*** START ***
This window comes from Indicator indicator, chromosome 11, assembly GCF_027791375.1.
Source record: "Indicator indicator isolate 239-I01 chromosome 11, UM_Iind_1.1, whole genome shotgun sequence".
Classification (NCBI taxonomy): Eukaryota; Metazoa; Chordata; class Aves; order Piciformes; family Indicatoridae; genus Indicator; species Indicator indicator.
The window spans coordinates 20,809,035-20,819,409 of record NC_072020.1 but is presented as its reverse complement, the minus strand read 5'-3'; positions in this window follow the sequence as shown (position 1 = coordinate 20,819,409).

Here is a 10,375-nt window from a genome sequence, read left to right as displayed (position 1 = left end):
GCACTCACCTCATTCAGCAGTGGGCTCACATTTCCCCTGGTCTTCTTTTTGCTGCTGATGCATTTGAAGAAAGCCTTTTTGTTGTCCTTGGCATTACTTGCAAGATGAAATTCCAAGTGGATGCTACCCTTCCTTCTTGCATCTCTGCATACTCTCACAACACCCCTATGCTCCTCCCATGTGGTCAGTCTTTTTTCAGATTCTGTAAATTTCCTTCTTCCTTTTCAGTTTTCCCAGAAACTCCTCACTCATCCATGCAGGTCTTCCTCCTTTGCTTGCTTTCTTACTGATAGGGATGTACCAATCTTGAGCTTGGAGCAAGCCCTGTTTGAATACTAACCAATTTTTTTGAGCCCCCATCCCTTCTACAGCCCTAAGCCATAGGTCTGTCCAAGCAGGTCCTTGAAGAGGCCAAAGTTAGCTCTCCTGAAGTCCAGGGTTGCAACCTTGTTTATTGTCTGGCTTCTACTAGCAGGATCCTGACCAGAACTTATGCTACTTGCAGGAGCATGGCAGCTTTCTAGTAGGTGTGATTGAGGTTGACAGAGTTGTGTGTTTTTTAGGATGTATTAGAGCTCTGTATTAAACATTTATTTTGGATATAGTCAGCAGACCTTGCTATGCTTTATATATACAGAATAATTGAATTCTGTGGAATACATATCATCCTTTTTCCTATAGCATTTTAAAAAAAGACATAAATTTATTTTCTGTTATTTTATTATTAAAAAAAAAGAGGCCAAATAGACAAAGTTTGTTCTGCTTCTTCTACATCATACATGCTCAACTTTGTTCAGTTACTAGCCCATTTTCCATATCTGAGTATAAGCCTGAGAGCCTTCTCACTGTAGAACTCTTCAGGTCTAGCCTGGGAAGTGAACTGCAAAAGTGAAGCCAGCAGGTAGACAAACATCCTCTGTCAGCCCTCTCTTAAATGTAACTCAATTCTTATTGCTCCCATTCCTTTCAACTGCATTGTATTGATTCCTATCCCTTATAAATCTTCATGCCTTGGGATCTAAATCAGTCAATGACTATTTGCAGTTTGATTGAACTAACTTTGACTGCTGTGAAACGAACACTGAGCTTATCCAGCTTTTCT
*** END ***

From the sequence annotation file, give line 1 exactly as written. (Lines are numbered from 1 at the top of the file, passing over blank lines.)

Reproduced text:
This window comes from Indicator indicator, chromosome 11, assembly GCF_027791375.1.